Love the Work you Do
This post originally appeared on the blog “Creative Grease” in April 2011.
You love your job. Your work is exciting, interesting, inventive, and you’re damned good at it. But not matter what you do for a living, no matter how much you love what you do, there comes a time when you’re stuck with a project that is just…meh. Maybe it’s not challenging enough, maybe it’s for a client, boss, or colleague that you don’t like, maybe it just feels like busywork, or maybe it’s outside of your comfort zone or familiar skillset.
And boy does it suck. But what can you do?
- Break it down and cross it off. Overwhelmingly large projects are even more overwhelming when they’re not fun. Break the whole thing down as far as it you can, into teeny tiny little micro-tasks, and cross them off as you go. Completion is often its own reward, and something doesn’t have to be huge to be check-offable.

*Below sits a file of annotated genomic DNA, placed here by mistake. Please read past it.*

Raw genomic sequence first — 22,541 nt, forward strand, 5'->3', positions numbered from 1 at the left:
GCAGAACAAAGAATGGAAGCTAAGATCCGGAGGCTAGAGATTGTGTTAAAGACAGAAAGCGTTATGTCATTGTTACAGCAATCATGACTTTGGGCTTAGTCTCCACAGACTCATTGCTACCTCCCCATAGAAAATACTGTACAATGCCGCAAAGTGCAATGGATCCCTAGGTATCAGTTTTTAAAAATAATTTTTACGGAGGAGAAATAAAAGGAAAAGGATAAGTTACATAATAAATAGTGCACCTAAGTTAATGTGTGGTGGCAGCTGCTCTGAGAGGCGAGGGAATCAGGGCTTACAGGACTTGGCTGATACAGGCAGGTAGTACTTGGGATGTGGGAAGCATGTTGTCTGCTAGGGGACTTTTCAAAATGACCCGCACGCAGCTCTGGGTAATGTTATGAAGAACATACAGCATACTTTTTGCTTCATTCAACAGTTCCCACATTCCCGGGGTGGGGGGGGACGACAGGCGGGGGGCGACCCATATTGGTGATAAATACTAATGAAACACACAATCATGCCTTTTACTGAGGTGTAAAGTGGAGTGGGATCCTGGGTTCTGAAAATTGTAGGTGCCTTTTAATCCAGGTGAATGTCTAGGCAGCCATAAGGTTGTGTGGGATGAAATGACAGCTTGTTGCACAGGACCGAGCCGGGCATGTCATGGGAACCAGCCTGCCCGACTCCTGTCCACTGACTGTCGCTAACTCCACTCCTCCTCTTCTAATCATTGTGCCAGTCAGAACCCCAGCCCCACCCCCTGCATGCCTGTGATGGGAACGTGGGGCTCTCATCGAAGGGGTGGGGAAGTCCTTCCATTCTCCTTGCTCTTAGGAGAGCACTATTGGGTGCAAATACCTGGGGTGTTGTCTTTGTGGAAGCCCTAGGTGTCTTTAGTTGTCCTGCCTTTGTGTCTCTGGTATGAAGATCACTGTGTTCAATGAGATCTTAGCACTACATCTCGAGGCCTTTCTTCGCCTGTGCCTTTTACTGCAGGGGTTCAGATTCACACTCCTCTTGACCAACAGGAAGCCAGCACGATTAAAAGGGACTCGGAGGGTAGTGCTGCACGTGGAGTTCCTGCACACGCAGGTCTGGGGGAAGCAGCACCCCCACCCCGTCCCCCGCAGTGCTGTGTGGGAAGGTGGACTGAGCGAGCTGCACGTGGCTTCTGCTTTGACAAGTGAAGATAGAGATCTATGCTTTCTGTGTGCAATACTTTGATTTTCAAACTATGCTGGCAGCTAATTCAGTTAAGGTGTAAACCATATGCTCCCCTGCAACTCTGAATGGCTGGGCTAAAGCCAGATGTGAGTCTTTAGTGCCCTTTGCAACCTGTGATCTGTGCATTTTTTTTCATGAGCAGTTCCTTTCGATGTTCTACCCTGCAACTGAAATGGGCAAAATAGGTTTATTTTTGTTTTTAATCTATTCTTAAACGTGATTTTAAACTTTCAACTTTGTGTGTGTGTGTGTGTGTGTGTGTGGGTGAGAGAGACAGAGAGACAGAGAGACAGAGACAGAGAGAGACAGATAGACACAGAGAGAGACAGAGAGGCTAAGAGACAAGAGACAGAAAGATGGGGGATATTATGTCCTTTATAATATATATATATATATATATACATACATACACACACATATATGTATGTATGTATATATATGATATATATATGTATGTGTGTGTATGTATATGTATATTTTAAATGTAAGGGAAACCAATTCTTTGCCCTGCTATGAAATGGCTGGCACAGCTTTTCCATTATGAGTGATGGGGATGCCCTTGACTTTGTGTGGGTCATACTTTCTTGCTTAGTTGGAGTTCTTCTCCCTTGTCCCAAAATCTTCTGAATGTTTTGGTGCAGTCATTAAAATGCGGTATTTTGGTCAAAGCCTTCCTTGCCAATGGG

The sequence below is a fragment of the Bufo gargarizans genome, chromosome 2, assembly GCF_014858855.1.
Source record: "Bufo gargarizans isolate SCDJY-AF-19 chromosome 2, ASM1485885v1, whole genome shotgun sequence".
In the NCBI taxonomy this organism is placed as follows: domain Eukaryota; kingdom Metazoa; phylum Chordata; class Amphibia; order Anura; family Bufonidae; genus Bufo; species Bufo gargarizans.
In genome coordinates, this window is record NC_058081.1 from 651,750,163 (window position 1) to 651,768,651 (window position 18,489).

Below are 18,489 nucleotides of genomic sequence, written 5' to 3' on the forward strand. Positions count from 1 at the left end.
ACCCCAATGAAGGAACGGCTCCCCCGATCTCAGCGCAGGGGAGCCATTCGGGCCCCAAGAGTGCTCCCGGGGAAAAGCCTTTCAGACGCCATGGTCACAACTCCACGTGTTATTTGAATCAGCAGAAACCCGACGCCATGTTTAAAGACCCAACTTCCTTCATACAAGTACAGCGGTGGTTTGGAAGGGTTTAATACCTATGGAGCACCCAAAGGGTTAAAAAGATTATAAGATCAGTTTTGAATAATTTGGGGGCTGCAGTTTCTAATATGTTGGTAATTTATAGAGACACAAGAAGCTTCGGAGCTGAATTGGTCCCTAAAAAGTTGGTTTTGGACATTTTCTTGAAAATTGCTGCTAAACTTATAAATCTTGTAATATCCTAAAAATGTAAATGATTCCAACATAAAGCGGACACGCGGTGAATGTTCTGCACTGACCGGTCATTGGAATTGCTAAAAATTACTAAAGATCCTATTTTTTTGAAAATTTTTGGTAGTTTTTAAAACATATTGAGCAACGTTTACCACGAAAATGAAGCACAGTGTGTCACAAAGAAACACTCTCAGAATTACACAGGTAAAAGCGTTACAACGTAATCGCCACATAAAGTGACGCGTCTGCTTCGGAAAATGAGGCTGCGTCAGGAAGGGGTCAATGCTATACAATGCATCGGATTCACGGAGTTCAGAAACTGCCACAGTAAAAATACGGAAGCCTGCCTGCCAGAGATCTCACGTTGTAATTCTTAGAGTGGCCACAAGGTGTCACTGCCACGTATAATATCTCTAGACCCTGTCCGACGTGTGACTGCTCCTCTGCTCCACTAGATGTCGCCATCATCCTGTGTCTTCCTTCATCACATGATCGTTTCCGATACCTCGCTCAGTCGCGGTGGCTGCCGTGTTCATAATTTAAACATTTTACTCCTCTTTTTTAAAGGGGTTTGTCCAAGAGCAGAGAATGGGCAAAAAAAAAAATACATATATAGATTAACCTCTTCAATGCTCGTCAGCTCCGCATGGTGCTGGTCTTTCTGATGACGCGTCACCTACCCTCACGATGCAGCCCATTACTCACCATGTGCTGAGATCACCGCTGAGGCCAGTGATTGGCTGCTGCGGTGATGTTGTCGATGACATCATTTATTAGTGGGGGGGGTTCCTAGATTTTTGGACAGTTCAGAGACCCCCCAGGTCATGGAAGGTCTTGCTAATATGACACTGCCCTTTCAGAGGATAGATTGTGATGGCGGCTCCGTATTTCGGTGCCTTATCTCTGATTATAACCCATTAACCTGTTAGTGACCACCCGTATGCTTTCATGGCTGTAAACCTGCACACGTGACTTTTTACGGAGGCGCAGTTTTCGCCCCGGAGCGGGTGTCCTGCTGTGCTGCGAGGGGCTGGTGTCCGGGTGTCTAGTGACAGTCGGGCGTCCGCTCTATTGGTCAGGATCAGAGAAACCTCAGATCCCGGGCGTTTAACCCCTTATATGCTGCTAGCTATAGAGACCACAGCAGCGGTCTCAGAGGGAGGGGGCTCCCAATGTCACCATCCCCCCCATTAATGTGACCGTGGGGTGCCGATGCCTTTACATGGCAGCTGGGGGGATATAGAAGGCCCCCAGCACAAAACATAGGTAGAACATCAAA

- Make it a challenge. Pick a part of the task to get done in 30 minutes, or use a different/unfamiliar tool to do it. Change things up a bit.
- Find something to get excited about. Think about another project that you loved working on. What did you like about it? Find something familiar on your current project, and you’ll get excited about that too.
- Was the project more exciting at the start than it is now, a few months down the line? Try to remember what excited you then, and let that carry over into your current work.
- Regress and play pretend. If the client or project manager is the problem, pretend the work is for a client you love. Silly? Yep, but surprisingly effective (and fun!).
- Do the hardest, most uncomfortable part first – everything else will seem easy in comparison, and you’ll be surfing the rush of happiness from knowing that the worst is over.
- Reward yourself. “If I work on this for 2 hours, I can watch some Doctor Who” or “If I complete these 4 tasks, I can break for a cuppa and a few chapters of this book”. Rewards are strong motivation.
Whatever you do, it’s important to get out of the fun. Not just so you can get through your day, but so that your project gets done and done well. Bottom line: Work you love is always better than work you do.